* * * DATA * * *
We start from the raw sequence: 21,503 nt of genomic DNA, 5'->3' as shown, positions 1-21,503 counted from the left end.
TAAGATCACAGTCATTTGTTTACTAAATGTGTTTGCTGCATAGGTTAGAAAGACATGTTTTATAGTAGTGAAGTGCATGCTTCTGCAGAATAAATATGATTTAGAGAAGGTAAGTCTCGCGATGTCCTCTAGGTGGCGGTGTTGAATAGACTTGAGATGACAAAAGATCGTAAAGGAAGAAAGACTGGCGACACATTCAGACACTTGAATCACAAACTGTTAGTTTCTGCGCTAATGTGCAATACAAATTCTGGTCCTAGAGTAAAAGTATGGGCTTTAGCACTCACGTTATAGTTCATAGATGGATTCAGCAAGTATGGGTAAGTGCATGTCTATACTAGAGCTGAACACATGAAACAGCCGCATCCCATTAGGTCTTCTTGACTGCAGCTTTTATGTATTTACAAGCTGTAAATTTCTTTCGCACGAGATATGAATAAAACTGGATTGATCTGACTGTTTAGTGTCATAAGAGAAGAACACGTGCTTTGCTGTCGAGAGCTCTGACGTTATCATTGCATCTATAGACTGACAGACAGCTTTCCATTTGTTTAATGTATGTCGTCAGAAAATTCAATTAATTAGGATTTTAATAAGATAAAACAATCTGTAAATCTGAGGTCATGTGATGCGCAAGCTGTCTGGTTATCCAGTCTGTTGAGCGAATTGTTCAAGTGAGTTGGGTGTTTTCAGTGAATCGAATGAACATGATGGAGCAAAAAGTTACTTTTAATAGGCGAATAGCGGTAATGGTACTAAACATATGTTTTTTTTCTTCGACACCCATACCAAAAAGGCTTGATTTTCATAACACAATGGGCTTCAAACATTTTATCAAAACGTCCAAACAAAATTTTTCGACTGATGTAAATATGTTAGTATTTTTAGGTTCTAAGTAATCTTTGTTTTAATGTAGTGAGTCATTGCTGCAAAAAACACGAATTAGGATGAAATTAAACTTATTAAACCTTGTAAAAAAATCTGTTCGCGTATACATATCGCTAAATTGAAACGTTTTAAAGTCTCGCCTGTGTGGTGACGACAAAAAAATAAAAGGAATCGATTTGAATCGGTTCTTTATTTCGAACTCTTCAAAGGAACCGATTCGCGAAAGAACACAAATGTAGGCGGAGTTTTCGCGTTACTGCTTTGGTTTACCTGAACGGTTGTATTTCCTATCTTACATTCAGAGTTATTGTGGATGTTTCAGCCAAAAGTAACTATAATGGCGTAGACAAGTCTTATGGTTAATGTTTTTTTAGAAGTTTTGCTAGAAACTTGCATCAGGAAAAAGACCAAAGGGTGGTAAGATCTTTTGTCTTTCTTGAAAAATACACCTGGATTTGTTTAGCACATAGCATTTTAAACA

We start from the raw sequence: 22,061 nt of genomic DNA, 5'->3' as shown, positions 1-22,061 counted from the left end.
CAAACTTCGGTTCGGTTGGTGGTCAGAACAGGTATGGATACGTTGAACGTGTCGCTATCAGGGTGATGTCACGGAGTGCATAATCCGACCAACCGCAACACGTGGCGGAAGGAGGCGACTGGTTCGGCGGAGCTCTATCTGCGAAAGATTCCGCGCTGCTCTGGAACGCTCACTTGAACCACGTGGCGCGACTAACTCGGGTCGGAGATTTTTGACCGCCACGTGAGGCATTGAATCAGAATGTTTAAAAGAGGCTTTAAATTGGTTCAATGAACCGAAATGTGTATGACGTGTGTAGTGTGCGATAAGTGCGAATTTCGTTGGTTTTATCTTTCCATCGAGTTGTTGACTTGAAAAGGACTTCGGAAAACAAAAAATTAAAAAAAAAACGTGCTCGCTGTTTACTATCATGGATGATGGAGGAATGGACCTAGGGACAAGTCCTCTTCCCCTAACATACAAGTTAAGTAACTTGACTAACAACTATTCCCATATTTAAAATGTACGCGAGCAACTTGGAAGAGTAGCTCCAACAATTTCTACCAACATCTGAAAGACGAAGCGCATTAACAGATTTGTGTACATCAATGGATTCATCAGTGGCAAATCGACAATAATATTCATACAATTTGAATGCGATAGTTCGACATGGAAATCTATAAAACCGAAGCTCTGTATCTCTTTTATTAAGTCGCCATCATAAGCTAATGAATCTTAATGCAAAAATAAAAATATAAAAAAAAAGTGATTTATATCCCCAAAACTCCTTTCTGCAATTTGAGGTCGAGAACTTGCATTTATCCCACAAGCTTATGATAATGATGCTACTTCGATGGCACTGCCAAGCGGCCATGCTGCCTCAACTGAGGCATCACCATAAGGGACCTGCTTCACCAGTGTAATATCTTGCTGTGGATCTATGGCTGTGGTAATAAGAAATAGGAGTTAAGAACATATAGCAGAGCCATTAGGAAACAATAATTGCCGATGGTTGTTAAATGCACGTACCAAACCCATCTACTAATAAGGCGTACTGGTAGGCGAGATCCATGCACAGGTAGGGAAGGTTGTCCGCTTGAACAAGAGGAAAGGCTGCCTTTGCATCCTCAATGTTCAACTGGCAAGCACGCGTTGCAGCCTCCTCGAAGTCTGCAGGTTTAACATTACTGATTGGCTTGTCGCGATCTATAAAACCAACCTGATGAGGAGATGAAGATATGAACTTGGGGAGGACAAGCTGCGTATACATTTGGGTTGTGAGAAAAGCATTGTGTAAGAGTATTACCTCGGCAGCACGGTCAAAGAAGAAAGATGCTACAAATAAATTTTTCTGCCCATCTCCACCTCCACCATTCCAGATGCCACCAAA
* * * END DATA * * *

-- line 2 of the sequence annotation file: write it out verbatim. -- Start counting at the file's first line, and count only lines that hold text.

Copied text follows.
TAAGATCACAGTCATTTGTTTACTAAATGTGTTTGCTGCATAGGTTAGAAAGACATGTTTTATAGTAGTGAAGTGCATGCTTCTGCAGAATAAATATGATTTAGAGAAGGTAAGTCTCGCGATGTCCTCTAGGTGGCGGTGTTGAATAGACTTGAGATGACAAAAGATCGTAAAGGAAGAAAGACTGGCGACACATTCAGACACTTGAATCACAAACTGTTAGTTTCTGCGCTAATGTGCAATACAAATTCTGGTCCTAGAGTAAAAGTATGGGCTTTAGCACTCACGTTATAGTTCATAGATGGATTCAGCAAGTATGGGTAAGTGCATGTCTATACTAGAGCTGAACACATGAAACAGCCGCATCCCATTAGGTCTTCTTGACTGCAGCTTTTATGTATTTACAAGCTGTAAATTTCTTTCGCACGAGATATGAATAAAACTGGATTGATCTGACTGTTTAGTGTCATAAGAGAAGAACACGTGCTTTGCTGTCGAGAGCTCTGACGTTATCATTGCATCTATAGACTGACAGACAGCTTTCCATTTGTTTAATGTATGTCGTCAGAAAATTCAATTAATTAGGATTTTAATAAGATAAAACAATCTGTAAATCTGAGGTCATGTGATGCGCAAGCTGTCTGGTTATCCAGTCTGTTGAGCGAATTGTTCAAGTGAGTTGGGTGTTTTCAGTGAATCGAATGAACATGATGGAGCAAAAAGTTACTTTTAATAGGCGAATAGCGGTAATGGTACTAAACATATGTTTTTTTTCTTCGACACCCATACCAAAAAGGCTTGATTTTCATAACACAATGGGCTTCAAACATTTTATCAAAACGTCCAAACAAAATTTTTCGACTGATGTAAATATGTTAGTATTTTTAGGTTCTAAGTAATCTTTGTTTTAATGTAGTGAGTCATTGCTGCAAAAAACACGAATTAGGATGAAATTAAACTTATTAAACCTTGTAAAAAAATCTGTTCGCGTATACATATCGCTAAATTGAAACGTTTTAAAGTCTCGCCTGTGTGGTGACGACAAAAAAATAAAAGGAATCGATTTGAATCGGTTCTTTATTTCGAACTCTTCAAAGGAACCGATTCGCGAAAGAACACAAATGTAGGCGGAGTTTTCGCGTTACTGCTTTGGTTTACCTGAACGGTTGTATTTCCTATCTTACATTCAGAGTTATTGTGGATGTTTCAGCCAAAAGTAACTATAATGGCGTAGACAAGTCTTATGGTTAATGTTTTTTTAGAAGTTTTGCTAGAAACTTGCATCAGGAAAAAGACCAAAGGGTGGTAAGATCTTTTGTCTTTCTTGAAAAATACACCTGGATTTGTTTAGCACATAGCATTTTAAACA